Homemade sausage gravy is easier to make at home than you think, and a great way to start the weekend.
For years I resisted sausage gravy. My northern upbringing can only claim half the blame; the remainder falls squarely on the shoulders of restaurants, hotel breakfast buffets, and lazy cooks who make flavorless goop that can only be compared to kindergarten glue paste.
Now, I wasn’t one of those kids who ate glue paste, so you can see my predicament. But after moving to Texas and sampling a few dishes with gravy, I realized I had been missing out.
After all, once you live in the South, there are certain rules that must be followed.
Homemade sausage gravy, like other gravies, is very easy to make, a point which should be obvious thanks to the American idioms of the gravy train and it’s all gravy, both alluding to something that is easy to obtain. The ease of making gravy certainly helped its popularity, even though its rise among the masses likely grew out of necessity rather than the Thanksgiving-and-chicken-fried-steak decadence we often associate it with.
Because gravy requires meat drippings, but not a lot of meat, it ended up being a go-to dish in the U.S. for feeding cowboys, harvesters, lumberjacks, and anyone else who needed to be fed for little money. It not only could be used as a sauce for bread, but also to make tough, last-of-the-larder meats more palatable.
While each region has its own take on gravy, from Red-Eye Gravy (made with ham drippings and coffee) to Sawmill Gravy (made with cornmeal, though the cooks were sometimes accused of thickening with sawdust instead), sausage gravy is popular all over the country, especially when served with piping-hot biscuits.
You only need a half pound of pork sausage for this homemade sausage gravy recipe, so it’s economical while still having plenty of meaty flavor. If you like, try a different kind of sausage, but note that leaner meats such as chicken might require an addition of fat to the recipe for a proper gravy. The fat is key to the gravy, so don’t skim it off after the sausage is cooked, either.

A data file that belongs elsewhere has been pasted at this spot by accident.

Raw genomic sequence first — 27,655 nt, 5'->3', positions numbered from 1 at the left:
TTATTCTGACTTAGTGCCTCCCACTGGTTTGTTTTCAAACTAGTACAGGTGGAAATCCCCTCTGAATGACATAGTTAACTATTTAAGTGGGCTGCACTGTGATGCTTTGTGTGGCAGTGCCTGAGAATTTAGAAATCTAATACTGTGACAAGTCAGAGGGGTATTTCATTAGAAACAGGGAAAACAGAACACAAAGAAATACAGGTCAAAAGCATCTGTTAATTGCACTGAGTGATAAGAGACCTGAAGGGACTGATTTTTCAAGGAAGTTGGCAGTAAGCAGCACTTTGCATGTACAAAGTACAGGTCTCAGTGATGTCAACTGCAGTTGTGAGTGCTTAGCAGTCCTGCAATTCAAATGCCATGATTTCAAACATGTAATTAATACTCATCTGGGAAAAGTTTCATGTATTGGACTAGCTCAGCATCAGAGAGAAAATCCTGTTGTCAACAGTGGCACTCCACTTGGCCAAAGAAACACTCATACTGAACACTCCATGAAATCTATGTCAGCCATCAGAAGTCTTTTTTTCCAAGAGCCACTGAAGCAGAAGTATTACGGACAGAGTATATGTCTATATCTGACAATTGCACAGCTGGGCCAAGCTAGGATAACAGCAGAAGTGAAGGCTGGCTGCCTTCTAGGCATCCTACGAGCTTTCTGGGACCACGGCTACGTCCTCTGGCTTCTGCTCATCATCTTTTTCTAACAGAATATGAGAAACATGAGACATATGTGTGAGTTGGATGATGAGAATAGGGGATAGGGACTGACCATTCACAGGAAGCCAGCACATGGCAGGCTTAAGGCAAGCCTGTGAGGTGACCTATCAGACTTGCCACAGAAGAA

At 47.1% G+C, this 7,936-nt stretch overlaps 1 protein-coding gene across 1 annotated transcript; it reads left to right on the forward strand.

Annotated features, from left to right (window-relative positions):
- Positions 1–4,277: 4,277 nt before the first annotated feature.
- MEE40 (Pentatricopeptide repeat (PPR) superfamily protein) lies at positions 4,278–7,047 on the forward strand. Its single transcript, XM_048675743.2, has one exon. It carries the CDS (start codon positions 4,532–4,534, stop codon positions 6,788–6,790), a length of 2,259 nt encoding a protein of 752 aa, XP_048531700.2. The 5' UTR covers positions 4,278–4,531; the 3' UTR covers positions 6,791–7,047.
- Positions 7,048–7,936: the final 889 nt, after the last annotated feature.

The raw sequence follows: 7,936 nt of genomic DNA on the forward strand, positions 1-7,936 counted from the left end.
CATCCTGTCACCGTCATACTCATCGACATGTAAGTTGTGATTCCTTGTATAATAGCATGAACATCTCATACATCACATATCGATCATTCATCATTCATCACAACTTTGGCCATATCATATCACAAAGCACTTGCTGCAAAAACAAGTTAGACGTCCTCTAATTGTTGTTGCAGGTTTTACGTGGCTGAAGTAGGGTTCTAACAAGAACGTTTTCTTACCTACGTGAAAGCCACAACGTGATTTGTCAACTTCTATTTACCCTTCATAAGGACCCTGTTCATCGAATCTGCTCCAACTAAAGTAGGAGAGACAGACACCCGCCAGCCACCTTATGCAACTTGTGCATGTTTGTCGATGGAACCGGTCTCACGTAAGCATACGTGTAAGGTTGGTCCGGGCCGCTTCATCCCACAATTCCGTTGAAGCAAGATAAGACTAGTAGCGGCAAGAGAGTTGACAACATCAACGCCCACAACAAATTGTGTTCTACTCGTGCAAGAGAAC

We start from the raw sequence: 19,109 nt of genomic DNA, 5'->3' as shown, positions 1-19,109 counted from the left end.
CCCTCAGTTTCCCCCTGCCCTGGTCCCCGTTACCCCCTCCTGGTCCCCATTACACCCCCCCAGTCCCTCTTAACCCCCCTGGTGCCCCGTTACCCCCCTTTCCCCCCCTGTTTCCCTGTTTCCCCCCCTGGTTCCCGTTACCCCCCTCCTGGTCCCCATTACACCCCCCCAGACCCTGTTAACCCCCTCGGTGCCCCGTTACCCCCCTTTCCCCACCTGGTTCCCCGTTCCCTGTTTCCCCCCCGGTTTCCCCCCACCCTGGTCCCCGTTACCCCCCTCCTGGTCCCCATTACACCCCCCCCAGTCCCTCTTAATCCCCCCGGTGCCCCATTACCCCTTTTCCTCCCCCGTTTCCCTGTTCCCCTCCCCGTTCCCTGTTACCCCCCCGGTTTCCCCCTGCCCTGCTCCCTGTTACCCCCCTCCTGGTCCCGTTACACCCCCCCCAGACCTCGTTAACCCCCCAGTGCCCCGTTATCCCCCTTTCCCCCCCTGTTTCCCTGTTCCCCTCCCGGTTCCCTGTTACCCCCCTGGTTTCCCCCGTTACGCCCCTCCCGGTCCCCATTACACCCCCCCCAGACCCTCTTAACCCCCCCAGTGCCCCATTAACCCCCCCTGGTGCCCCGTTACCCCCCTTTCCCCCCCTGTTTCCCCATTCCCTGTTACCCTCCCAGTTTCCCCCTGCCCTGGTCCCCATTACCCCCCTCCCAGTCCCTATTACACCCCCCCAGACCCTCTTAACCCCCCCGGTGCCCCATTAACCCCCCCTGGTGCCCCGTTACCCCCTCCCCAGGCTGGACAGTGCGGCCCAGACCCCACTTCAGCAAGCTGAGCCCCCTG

As the gravy cooks it will thicken, so even if it seems like you need more flour, resist the urge. This gravy is best served immediately, but if needed can be stored in the refrigerator and reheated in a saucepan.
- 1/2 pound pork breakfast sausage
- 3 tablespoons all-purpose flour
- 2 cups milk
- Salt and pepper, to taste
- In a large skillet set over medium heat, cook pork sausage until browned, breaking up large pieces as it browns.
- When sausage is cooked, whisk in flour to form a paste, then add milk, whisking as you pour.
- Lower heat to medium-low and continue to whisk mixture until it thickens.
- Season to taste and serve over biscuits.
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Nutrition Information:Yield: 8
Amount Per Serving: Calories: 134Total Fat: 9gSaturated Fat: 3gTrans Fat: 0gUnsaturated Fat: 5gCholesterol: 29mgSodium: 300mgCarbohydrates: 6gFiber: 0gSugar: 0gProtein: 8g